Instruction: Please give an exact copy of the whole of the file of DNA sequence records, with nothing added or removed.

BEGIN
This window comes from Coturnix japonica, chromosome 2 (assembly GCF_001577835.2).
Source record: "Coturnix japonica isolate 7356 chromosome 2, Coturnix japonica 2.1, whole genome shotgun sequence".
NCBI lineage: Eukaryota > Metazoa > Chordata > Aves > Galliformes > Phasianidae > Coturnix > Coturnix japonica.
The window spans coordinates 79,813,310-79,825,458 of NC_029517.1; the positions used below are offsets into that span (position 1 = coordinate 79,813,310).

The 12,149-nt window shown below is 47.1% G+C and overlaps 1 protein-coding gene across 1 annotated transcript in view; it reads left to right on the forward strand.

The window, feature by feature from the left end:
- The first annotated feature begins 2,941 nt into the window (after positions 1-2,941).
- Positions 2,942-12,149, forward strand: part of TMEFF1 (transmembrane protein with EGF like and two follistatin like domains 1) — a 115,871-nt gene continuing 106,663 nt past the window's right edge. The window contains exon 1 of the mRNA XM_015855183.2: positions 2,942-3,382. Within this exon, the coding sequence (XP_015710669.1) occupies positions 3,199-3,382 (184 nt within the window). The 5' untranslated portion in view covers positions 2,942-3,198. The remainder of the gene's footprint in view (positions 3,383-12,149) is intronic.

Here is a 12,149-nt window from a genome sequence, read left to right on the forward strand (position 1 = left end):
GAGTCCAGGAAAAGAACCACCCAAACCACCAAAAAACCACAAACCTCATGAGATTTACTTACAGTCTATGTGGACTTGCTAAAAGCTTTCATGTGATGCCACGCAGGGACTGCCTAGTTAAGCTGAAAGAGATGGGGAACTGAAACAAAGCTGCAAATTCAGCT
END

This window comes from Coturnix japonica, chromosome 2 (assembly GCF_001577835.2).
Source record: "Coturnix japonica isolate 7356 chromosome 2, Coturnix japonica 2.1, whole genome shotgun sequence".
NCBI lineage: Eukaryota > Metazoa > Chordata > Aves > Galliformes > Phasianidae > Coturnix > Coturnix japonica.
The window spans coordinates 79,813,310-79,825,458 of NC_029517.1; the positions used below are offsets into that span (position 1 = coordinate 79,813,310).

The 12,149-nt window shown below is 47.1% G+C and overlaps 1 protein-coding gene across 1 annotated transcript in view; it reads left to right on the forward strand.

The window, feature by feature from the left end:
- The first annotated feature begins 2,941 nt into the window (after positions 1-2,941).
- Positions 2,942-12,149, forward strand: part of TMEFF1 (transmembrane protein with EGF like and two follistatin like domains 1) — a 115,871-nt gene continuing 106,663 nt past the window's right edge. The window contains exon 1 of the mRNA XM_015855183.2: positions 2,942-3,382. Within this exon, the coding sequence (XP_015710669.1) occupies positions 3,199-3,382 (184 nt within the window). The 5' untranslated portion in view covers positions 2,942-3,198. The remainder of the gene's footprint in view (positions 3,383-12,149) is intronic.

Here is a 12,149-nt window from a genome sequence, read left to right on the forward strand (position 1 = left end):
GAGTCCAGGAAAAGAACCACCCAAACCACCAAAAAACCACAAACCTCATGAGATTTACTTACAGTCTATGTGGACTTGCTAAAAGCTTTCATGTGATGCCACGCAGGGACTGCCTAGTTAAGCTGAAAGAGATGGGGAACTGAAACAAAGCTGCAAATTCAGCT